Conditions remain dry across South Florida, which isn’t really a huge surprise, given we are in the middle of our dry season. However, how dry it is, is surprising.
Since November 2011 to the end of January 2012, Miami has received only 43% of its normal rainfall. Ft. Lauderdale has received only 21% of its normal during that time frame and areas around Lake Okeechobee like Immokalee have received only 9%.
On Tuesday, January 31st, Lake Okeechobee was sitting at 13.28 which is -1.38 feet below its normal level of 14.66.
The dry conditions have already sparked several wildfires across South Florida and more are surely on the way. The Keetch-Byram Drought Index, which measures the dryness of the soil, was between 550 and 600 over most of South Florida to end January. This puts South Florida in a very high risk for wildfires.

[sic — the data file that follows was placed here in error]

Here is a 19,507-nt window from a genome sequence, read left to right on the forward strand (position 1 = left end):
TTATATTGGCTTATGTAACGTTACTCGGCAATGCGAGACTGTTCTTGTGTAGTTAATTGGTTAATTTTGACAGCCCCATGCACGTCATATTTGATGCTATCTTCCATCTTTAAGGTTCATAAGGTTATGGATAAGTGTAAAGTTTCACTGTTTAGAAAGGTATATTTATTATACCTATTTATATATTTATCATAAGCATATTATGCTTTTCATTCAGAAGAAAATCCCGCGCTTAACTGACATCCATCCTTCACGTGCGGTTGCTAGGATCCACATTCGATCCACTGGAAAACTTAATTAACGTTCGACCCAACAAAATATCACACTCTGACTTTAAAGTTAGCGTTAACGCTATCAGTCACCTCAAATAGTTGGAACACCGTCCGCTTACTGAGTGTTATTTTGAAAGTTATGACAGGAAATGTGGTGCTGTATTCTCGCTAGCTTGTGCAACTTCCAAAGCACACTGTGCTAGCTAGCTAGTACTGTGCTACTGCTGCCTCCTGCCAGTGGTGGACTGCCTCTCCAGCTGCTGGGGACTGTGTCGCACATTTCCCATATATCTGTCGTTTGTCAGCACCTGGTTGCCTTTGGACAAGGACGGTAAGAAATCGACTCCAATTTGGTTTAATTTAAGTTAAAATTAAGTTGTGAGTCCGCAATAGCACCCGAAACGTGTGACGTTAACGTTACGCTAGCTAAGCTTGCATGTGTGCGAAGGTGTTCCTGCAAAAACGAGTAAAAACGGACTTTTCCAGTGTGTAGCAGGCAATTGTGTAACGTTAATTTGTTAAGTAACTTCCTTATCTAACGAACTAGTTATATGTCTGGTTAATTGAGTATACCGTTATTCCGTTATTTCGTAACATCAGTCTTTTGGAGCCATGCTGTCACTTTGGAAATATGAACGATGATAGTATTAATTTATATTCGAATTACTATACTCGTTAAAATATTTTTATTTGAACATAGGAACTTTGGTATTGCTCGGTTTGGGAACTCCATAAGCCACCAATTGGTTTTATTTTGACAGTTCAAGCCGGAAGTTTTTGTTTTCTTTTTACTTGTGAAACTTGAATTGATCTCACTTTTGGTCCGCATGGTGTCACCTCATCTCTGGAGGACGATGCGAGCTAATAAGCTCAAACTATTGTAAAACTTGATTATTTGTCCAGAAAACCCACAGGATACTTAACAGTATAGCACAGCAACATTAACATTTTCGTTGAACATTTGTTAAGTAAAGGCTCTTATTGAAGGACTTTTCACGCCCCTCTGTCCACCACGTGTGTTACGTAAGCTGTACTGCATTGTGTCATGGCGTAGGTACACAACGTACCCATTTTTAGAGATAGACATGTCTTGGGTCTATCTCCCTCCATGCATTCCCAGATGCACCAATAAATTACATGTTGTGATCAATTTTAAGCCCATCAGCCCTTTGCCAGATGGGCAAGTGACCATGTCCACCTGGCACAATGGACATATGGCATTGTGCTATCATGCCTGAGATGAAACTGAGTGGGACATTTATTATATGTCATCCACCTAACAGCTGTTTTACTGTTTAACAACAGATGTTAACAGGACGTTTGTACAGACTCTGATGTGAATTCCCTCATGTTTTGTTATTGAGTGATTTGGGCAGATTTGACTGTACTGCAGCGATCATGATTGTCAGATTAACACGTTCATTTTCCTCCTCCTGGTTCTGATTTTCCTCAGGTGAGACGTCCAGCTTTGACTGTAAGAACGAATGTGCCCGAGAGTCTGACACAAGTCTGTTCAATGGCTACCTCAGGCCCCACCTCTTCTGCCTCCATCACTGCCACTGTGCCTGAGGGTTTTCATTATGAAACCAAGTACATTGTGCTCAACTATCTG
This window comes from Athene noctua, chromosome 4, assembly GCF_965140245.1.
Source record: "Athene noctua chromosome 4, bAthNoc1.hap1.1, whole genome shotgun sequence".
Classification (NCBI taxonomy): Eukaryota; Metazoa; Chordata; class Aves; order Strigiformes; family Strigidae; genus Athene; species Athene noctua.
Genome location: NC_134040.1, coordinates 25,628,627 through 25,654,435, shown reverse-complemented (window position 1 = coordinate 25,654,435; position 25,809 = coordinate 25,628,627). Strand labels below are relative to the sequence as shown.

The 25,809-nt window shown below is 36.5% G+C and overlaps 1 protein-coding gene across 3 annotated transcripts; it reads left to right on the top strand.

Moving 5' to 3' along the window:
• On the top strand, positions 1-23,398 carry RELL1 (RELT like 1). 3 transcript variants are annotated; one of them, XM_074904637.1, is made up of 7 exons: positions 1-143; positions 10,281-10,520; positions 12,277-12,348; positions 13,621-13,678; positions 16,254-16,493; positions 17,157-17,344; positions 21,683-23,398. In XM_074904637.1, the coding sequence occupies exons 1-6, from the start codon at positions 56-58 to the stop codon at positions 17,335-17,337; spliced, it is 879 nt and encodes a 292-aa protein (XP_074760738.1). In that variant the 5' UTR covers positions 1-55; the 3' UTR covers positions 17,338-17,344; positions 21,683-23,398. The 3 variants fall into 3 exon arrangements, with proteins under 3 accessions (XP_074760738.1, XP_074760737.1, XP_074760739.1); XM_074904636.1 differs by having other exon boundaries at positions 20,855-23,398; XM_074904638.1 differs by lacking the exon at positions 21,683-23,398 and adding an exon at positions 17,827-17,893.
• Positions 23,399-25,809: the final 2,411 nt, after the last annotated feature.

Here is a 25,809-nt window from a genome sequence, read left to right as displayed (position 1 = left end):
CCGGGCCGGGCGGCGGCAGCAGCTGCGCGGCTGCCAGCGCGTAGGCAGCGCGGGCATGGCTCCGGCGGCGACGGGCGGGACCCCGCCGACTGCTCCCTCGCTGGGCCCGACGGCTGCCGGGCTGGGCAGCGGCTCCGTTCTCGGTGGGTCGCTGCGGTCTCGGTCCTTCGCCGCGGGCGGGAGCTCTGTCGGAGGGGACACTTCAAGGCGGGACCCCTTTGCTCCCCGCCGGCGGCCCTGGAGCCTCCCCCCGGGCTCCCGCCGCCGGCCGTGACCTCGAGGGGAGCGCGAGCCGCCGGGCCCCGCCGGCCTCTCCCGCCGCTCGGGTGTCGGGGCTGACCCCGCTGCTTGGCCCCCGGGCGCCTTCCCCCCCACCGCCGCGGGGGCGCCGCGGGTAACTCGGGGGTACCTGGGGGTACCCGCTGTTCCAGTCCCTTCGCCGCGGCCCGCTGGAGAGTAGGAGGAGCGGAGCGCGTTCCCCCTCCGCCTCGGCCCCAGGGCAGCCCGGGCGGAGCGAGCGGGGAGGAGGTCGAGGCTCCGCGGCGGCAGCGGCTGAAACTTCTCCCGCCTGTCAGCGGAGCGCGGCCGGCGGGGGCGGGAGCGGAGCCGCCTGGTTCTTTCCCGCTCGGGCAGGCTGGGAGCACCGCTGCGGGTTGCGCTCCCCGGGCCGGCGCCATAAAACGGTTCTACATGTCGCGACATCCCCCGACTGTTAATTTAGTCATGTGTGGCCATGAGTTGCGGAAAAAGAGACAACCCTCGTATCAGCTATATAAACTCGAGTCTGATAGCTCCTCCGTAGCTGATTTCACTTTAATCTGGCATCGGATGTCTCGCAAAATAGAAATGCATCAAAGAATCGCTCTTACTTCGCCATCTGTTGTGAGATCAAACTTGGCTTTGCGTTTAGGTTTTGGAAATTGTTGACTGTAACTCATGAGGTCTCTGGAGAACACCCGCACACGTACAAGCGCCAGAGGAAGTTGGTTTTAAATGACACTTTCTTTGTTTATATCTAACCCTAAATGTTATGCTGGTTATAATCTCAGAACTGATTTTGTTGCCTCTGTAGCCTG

Moderate drought conditions have been in place across southern Miami-Dade county and mainland Monroe county and have now expanded into the areas around Lake Okeechobee and metropolitan Palm Beach County.
The forecast calls for an area of high pressure to continue to control our weather pattern which mean more dry days ahead.
The Climate Prediction Center’s long term precipitation outlook for the months of February through April indicate below normal rainfall. The CPC also continued the La Niña advisory for the United States for the rest of the winter. This typically means South Florida should continue to experience below normal rainfall for the rest of the dry season which runs through early May.
The South Florida Water Management District has kept all of South Florida under yearly water restrictions.